In fact, somebody tweeted this week that if you would’ve told most people how many, think he’s had something like, I don’t know, 1,600 tweets since he’s been president or something like that, but if you would’ve told somebody he has that many tweets over his first year, and yet we’d be in the calmest stock market ever, you probably would’ve lost money on that particular bet.

One other piece of news before we go. Of course, president traveling around saying he’s making a bunch of deals. Again, those things are probably very good. We don’t have a lot of the details on them yet, but I do think he is going in there, and this is where … I think this is, the people that voted for him are saying, “This is what we wanted. We wanted a president going in as a businessman, and the country being his business, and making deals,” and it seems to be that we’re seeing that he’s trying to convince foreign countries doing some of their IPOs on the New York Stock Exchange, having them buy some of their products from U.S. companies, getting companies that are overseas to come back home. We’re seeing that happen.

You’re hearing just thousands of regulations that are getting easier, a lot less red tape. Those are all very positive things that aren’t as headline-making as health care reform and tax reform. I still think we need that tax reform for sure, and certainly, we’re closer than we were, but not necessarily on the same page between the House and the Senate just yet, so that’ll be a fluid situation, but certainly, the stock market looked a little vulnerable this week.

Again, know what you own, know that if we do get a pullback, have a plan in place. “Hey, if the market pulled back 5%, what would I do? Would I sell some things, or would I buy some things?” If you have some momentum names, you may be looking to sell. I mean, if you have a basket of semiconductors right now, which if you do, you’ve made money, but you have to, at some point, go, “When would I sell? When would I take some profits?”

Frankly, we’re in the last 45 days of the year. If people that have unrealized gains, taxable gains on semiconductors or any other area like that, may wait until January 1st to sell those things. The losers do tend to go up, excuse me, down into this time of year as they just, more selling pressure, and the things that are going up don’t get sold until next year, so look for that January rotation. I think we touched on that last week.

Some of these things are looking vulnerable, so look at that. If you have some things that are way up there that you’ve made money on, this may be the time to either look at stops, stop losses, or how they condition if under which you would sell if that momentum slows down because there’s a lot of momentum things working, and if they turn the corner, obviously, they could fall very fast. Watch that, but the market definitely had some cracks this week, and I think a lot was based on the tax reform or lack therefore.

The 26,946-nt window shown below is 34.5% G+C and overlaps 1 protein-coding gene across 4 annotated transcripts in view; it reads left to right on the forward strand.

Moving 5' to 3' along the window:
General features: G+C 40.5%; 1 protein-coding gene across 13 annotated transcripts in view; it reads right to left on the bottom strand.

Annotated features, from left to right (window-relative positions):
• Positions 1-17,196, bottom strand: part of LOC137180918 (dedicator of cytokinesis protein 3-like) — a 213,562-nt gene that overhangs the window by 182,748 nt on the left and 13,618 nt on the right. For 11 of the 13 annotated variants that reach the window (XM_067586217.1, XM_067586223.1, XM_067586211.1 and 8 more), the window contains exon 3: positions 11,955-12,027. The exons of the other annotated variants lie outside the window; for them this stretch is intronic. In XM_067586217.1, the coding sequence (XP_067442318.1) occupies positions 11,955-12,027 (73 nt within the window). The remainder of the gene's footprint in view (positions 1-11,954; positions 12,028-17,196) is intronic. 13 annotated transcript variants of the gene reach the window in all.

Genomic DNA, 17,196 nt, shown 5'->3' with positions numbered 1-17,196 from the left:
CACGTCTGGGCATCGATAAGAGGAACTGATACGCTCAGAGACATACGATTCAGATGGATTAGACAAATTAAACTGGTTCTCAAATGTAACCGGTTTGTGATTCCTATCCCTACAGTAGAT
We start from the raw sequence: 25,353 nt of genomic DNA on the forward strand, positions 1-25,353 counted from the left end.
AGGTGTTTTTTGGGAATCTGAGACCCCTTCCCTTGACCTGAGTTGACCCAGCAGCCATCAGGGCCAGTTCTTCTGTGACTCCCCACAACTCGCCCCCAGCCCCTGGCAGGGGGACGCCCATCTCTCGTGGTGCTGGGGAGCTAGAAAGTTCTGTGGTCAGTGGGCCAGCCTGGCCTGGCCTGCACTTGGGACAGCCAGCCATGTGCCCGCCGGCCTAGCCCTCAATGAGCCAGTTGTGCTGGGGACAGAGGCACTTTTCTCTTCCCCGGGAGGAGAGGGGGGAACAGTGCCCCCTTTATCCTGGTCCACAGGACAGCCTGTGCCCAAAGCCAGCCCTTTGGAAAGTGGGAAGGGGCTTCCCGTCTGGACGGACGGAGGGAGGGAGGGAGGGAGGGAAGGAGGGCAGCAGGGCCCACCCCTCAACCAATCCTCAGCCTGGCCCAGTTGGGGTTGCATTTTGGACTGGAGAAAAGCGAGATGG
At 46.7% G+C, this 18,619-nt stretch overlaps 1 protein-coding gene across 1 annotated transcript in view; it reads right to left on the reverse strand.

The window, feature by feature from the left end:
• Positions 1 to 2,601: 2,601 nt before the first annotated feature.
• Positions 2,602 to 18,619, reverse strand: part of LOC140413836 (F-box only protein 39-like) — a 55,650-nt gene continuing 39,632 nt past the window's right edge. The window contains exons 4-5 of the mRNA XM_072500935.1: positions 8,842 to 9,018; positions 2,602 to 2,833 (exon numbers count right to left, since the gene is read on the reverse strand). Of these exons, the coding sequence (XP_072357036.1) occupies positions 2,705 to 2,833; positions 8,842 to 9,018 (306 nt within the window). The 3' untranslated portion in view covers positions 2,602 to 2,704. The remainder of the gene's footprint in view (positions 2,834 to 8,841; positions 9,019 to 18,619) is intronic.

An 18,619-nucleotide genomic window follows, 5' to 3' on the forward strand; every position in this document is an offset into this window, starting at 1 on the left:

Don’t forget, eggersscapital.com. We’re on Twitter, we’re on Instagram. We’re also in the process of getting our podcast got approved recently to be on Spotify. You have to go through approval process, which they gave me the thumbs up after several months, so that is good. We’ll be on Spotify. For those that listen, you can get the podcast on there. We’re on Stitcher. Obviously, Apple iTunes is one of the best places to get it, and you can put comments, share it, all that kind of stuff, so lots of ways to get our information. If you just need to talk to us, 210-526-0057, and make sure you tune in every Monday morning 7:20 Central Time, KTSA.com. You can stream it if you’re out of San Antonio. If you’re in San Antonio, it’s AM 550, and we’re on at 7:20 a.m. for a live usually 5-10 minute interview discussing the markets.

All right, folks, have a wonderful weekend. We will see you back here next week on the Eggerss Report. It’s your investing playbook.

Announcer:                        This show is for entertainment only, and information provided by the hosts, guests, and this station should not be deemed as advice. Your investment decisions should be based on your own specific needs. You should do your own research before you make those decisions. As President and CEO of Eggers Capital Management, Karl Eggerss may hold securities mentioned in the show for himself and his clients. Just don’t buy or sell anything based on what you get from radio or TV. Use your own judgment, or get yourself a trusted advisor.